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Glitter did schoolgirl victims 'real and lasting damage'

Gary Glitter did his teenage victims "real and lasting damage", the judge has said while sentencing the disgraced singer to 16 years in jail for historical sex attacks.

Gary Glitter, real name Paul Gadd, seen attending court earlier this month. Credit: Philip Toscano/PA Wire

Addressing the disgraced singer in a courtroom that included his still-loyal fans gathered in the public gallery, Judge Alistair McCreath described the impact of Glitter's abuse on three girls, then aged 10, 12 and 13.

I have read the victim impact statements of all three victims. It is clear , in their different ways, they were all profoundly effected by your abuse of them.

You did all of them real and lasting damage and you did so for no other reason than to obtain sexual gratification for yourself of a wholly improper kind.

The offences for which I must pass sentence today took place many years ago at a time when in particular, in respect of one of them, the maximum sentence was considerably lower than that which is now available.

– Judge Alistair McCreath

Glitter, dressed in a black velvet coat and burgundy scarf, showed no reaction as he was led from the dock at London's Southwark Crown Court after he was sentenced.

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PM defends MI5 over 'Jihadi John' criticism

David Cameron has defended the intelligence services amid accusations they allowed the Islamic State terrorist known as "Jihadi John" to leave for Syria.

David Cameron speaking in Wales today. Credit: PA Wire

While not commenting specifically on the identity of the masked militant, understood to be Londoner Mohammed Emwazi, Mr Cameron said his "number one priority" was to ensure that those responsible for crimes against British citizens were hunted down and "put out of action".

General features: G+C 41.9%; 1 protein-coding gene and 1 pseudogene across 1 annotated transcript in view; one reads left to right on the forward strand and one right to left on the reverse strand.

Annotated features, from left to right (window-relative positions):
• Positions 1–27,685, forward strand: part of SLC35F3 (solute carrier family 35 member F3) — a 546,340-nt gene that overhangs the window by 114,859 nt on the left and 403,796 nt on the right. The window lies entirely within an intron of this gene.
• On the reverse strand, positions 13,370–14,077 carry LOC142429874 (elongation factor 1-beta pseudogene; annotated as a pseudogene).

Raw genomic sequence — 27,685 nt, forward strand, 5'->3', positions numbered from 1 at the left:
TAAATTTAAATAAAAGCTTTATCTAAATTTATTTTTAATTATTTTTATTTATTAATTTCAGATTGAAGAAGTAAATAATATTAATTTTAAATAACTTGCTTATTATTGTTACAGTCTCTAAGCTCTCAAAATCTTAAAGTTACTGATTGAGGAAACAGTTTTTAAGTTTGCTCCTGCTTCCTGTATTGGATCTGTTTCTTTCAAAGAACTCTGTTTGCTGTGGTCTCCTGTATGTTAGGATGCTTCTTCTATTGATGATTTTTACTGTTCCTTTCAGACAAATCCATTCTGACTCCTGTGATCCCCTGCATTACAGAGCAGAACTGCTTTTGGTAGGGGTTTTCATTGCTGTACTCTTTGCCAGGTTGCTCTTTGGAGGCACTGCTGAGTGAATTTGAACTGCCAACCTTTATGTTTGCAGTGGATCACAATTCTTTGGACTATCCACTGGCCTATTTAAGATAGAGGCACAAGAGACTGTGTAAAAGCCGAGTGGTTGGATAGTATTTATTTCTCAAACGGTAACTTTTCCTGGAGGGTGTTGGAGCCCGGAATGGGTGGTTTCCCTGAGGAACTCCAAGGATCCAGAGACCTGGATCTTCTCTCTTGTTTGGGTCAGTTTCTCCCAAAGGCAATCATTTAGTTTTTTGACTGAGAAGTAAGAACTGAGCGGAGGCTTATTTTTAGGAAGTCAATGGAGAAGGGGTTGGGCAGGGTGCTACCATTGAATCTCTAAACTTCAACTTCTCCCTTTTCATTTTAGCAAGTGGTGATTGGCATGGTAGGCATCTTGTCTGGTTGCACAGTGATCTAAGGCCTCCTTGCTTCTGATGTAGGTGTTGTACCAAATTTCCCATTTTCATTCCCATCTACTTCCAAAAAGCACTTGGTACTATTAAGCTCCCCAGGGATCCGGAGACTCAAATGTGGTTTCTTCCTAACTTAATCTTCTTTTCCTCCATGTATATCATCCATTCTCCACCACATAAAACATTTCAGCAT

The Prime Minister praised the work of the "extraordinary" security services, who he said made "incredibly difficult judgments" on the country's behalf.

"I work very closely with our security services. I meet with them regularly, I ask them searching questions about what they do and in my almost five years experience as Prime Minister, I think they are incredibly impressive, hard-working, dedicated, courageous and effective at protecting our country.

"All of the time, they are having to make incredibly difficult judgments and I think basically they make very good judgments on our behalf, and I think whilst we are in the middle of this vast effort to make sure British citizens are safe, the most important thing is to get behind them.

"All I can say is, even in the last few months, their dedication and work has saved us from plots on the streets of the United Kingdom that could have done immense damage."

Price of first and second class stamps to increase by 1p

The price of first and second class stamps is to increase by 1p each to 63p and 54p from March 30, the Royal Mail announced today.

A general view of first and second-class stamps. Credit: PA Wire

Sending a large letter will increase by 2p to 95p for first class and by 1p to 74p for second class.

Second-class medium parcels weighing up to 2kg will be priced at £4.89, which Royal Mail said represents a saving of up to £3.11.

The postal group said it had thought "carefully" about the impact on its customers before deciding to raise letter prices, adding that it recognised how the recent tough economic conditions had made it difficult for consumers and businesses.

Stamp prices in the UK were among the best value in Europe, it added.

German parliament approves Greece bailout extension

The German parliament has approved a deal to extend Greece's financial bailout by four months.

A total of 542 MPs within the 631-seat chamber voted in favour of approving the extension.

German Chancellor Angela Merkel's party has overwhelmingly backed the extension of Greece's bailout despite dissension from within their ranks and in the German press. Credit: REUTERS/Hannibal Hanschke

The approval came after Finance Minister Wolfgang Schaeuble - a sceptic of Athens - promised Greece would not be allowed to "blackmail" its European partners.

The vote in the Bundestag was the only major hurdle for the four-month exension for the most heavily indebted country in the euro zone.

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